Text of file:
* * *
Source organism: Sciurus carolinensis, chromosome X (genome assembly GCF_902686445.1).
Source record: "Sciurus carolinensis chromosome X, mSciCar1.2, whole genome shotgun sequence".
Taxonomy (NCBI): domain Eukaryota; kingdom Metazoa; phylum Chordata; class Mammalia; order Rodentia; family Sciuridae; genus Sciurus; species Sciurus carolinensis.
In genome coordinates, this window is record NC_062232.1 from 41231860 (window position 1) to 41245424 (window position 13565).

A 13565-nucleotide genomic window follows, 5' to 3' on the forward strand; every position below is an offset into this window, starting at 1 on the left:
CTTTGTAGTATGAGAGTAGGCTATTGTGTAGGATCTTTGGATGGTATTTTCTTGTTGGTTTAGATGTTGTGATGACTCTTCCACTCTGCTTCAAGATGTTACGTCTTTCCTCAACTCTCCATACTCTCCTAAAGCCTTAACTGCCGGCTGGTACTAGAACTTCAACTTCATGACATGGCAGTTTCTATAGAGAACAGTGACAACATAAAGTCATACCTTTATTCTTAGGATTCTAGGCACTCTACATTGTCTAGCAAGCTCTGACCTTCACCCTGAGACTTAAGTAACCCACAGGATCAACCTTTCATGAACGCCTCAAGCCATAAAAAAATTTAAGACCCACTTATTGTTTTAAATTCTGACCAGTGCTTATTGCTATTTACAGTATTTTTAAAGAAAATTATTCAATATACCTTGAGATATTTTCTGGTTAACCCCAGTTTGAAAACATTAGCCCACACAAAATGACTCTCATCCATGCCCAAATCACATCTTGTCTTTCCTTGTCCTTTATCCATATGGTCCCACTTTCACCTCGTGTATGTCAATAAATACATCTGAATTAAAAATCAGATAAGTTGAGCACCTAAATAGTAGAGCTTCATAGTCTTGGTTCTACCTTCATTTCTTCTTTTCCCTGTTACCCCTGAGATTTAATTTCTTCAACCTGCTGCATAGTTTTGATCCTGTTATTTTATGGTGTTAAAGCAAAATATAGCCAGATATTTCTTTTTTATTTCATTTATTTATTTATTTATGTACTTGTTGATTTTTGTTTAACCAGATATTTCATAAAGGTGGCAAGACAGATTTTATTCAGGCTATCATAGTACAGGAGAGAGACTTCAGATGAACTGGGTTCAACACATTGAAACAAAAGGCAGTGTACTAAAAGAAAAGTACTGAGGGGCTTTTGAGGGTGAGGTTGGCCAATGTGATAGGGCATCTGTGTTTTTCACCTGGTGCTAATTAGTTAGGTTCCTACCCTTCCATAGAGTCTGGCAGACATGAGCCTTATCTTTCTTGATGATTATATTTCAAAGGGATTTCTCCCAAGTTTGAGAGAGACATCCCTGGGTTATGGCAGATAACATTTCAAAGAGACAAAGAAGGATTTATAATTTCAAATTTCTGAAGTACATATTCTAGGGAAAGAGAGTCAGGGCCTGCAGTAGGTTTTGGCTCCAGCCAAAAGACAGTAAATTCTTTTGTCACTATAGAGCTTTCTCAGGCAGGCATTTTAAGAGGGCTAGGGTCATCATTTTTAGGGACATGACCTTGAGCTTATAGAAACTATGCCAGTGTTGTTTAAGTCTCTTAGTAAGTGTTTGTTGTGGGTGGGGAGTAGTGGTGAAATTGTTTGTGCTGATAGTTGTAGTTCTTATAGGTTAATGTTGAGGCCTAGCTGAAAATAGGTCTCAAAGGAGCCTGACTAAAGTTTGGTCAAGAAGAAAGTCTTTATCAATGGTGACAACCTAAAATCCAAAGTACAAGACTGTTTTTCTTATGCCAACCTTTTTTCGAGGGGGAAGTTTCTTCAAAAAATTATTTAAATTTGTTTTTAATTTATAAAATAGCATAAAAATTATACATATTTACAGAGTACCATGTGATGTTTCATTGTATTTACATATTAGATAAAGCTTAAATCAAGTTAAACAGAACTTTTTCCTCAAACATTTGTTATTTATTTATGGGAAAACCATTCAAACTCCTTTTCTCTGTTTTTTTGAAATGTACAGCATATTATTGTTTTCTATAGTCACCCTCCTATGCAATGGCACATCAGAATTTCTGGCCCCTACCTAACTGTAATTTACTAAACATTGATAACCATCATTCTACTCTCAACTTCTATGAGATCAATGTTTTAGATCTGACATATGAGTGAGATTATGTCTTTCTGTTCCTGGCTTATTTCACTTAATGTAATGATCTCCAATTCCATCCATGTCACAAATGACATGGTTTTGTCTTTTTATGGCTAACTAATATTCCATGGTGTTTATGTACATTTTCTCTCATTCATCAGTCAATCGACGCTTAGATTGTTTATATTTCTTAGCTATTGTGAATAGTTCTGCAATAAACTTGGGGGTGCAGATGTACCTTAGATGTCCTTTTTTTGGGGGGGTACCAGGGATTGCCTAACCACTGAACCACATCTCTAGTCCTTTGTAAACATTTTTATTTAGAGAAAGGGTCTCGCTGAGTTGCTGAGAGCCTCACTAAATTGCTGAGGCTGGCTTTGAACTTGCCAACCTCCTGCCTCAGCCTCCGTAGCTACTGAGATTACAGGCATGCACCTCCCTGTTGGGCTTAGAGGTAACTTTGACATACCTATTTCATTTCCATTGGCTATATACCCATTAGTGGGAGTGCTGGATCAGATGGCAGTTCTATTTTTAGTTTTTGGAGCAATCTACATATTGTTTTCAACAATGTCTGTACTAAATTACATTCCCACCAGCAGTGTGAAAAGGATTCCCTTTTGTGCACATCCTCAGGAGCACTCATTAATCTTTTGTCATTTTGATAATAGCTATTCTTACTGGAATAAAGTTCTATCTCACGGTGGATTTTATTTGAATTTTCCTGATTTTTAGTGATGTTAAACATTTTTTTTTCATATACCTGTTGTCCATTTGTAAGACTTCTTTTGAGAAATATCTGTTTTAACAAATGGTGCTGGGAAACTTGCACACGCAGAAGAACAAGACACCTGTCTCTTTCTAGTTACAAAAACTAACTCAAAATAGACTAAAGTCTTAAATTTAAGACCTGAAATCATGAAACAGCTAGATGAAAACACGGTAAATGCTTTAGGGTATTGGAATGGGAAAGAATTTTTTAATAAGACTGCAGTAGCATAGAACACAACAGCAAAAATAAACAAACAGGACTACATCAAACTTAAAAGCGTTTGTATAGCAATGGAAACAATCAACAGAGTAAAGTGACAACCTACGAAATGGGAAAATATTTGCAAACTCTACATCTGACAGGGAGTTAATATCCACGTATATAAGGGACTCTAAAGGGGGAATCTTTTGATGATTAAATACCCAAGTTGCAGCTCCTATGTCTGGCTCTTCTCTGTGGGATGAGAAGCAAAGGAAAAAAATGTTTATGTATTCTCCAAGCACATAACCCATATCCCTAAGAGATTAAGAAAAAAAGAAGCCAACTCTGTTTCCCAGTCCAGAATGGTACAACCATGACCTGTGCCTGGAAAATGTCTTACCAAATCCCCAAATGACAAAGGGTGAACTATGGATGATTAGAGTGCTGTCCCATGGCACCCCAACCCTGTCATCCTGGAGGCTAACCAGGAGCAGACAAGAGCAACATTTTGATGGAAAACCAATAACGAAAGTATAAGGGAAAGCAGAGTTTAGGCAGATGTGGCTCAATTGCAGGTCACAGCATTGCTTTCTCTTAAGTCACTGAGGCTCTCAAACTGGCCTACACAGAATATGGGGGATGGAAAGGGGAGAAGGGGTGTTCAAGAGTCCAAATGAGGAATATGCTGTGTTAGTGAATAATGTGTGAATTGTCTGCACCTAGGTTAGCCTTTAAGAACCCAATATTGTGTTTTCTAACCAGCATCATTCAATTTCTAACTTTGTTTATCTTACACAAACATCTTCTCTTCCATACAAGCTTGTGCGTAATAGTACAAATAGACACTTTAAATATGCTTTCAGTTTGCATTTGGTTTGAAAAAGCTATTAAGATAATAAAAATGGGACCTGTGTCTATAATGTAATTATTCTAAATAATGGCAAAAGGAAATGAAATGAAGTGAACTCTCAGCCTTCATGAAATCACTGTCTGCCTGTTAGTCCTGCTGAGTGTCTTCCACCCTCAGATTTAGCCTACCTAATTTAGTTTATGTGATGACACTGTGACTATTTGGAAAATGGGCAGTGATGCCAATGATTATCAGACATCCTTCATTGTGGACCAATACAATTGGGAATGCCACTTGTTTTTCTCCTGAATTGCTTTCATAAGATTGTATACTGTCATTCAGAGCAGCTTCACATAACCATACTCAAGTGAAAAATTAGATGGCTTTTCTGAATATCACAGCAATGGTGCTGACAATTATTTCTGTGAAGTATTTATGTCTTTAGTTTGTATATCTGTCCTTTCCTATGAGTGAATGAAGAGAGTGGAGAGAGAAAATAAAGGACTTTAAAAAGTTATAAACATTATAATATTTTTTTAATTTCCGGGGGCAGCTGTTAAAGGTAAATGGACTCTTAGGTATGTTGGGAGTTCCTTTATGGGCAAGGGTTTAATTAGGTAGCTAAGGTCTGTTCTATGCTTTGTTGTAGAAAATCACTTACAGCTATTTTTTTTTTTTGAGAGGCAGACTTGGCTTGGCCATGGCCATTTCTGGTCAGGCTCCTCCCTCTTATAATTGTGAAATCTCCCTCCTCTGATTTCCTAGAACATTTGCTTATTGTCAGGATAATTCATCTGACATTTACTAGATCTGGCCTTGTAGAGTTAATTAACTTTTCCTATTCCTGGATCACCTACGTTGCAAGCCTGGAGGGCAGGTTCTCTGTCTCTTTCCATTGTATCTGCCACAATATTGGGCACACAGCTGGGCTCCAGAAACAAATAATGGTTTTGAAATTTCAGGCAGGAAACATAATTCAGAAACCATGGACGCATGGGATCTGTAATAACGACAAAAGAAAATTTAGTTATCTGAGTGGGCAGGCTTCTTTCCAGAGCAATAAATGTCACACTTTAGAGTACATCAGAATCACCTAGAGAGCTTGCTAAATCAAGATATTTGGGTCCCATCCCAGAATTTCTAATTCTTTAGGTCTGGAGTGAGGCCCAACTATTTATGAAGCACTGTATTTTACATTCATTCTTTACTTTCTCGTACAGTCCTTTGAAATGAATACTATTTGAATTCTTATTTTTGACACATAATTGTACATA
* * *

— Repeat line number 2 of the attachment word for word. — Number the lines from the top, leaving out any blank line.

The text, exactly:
Source record: "Sciurus carolinensis chromosome X, mSciCar1.2, whole genome shotgun sequence".